THE U.S. Embassy in the Philippines, through the U.S. Department of Justice (U.S. DOJ) Office of Overseas Prosecutorial Development, Assistance, and Training (OPDAT), and the Philippine Judicial Academy (PHILJA) trained 28 Regional Trial Court judges on money laundering and financial crimes from August 7-8, 2018 in Cebu City.
OPDAT and PHILJA have jointly conducted 25 trainings for judges on financial crime over the last three years. “Increasing cross border financial crime awareness is critical because these cases are complex and must be handled efficiently and well when they arise,” said Commercial and Family Court Judge Rowena San Pedro, a speaker at the conference.
Western District of North Carolina Chief U.S. District Court Judge Frank Whitney taught the Cebu-based judges international best practices on handling complex financial crimes cases. Whitney is the co-author of “Federal Money Laundering: Crimes and Forfeitures,” one of the first resources published on the topic. This is his third visit to the Philippines to deliver money laundering training. U.S. Embassy Resident Legal Advisor David Bragdon taught participants about fraud schemes and asset management.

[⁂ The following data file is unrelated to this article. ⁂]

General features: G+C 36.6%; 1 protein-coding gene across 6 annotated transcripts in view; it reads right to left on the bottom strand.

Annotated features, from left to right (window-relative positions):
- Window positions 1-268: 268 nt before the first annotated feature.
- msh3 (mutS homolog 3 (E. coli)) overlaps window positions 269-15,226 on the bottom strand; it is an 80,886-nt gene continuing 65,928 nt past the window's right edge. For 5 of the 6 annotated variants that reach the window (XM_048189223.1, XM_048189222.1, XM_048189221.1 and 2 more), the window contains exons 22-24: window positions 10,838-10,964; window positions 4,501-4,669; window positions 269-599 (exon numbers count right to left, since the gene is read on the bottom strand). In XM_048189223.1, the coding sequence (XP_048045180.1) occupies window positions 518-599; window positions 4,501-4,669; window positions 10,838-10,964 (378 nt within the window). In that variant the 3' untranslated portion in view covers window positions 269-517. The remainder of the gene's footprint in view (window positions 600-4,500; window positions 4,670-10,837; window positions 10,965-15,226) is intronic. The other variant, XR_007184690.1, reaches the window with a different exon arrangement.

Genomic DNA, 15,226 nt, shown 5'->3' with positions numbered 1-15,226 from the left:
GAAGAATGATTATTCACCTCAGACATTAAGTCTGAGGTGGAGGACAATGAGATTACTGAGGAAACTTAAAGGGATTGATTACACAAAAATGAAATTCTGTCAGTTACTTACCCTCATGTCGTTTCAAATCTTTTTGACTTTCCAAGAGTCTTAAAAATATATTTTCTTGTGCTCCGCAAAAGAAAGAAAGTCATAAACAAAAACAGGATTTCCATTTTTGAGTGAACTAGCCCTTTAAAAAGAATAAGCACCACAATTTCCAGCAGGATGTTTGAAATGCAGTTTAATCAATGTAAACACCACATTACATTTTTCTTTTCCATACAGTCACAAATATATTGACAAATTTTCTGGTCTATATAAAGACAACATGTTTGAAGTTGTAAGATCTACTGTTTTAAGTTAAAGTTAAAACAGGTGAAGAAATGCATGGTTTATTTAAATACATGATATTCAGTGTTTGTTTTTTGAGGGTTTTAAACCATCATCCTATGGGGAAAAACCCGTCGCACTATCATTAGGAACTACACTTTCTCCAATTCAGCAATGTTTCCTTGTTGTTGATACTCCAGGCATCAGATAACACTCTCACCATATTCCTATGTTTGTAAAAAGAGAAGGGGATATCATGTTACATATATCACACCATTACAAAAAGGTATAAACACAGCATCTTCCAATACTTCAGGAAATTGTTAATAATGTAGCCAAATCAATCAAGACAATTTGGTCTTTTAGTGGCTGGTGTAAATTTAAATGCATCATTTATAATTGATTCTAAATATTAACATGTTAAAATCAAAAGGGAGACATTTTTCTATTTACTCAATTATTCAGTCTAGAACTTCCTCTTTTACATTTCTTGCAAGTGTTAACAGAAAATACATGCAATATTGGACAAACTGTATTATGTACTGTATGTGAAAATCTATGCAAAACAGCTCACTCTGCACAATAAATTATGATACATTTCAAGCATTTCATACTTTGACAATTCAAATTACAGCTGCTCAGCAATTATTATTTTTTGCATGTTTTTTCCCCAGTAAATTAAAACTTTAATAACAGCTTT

Philippine experts from the Securities and Exchange Commission, Anti-Money Laundering Council, and Court of Appeals discussed Philippine law, investigativetechniques, and inter-agency cooperation in handling financial crimes. Court of Appeals Associate Justice Apolinario D. Bruselas, Jr. taught rules of procedure involving financial crimes. To conclude the training, judges examined complex hypothetical financial crimes cases to determine how they would handle motions to dismiss, procedural issues, and substantive questions on such cases.
From August 28-30, OPDAT and DOJ Philippines will conduct a training on “Effective Investigation and Prosecution of Terrorism Cases”in Zamboanga City for prosecutors and law enforcement officers from around Mindanao. Trainers will include a U.S. prosecutor from the U.S. DOJ National Security Division in Washington, D.C. and a cybercrime analyst from the U.S. DOJ Computer Crimes and Intellectual Property Section.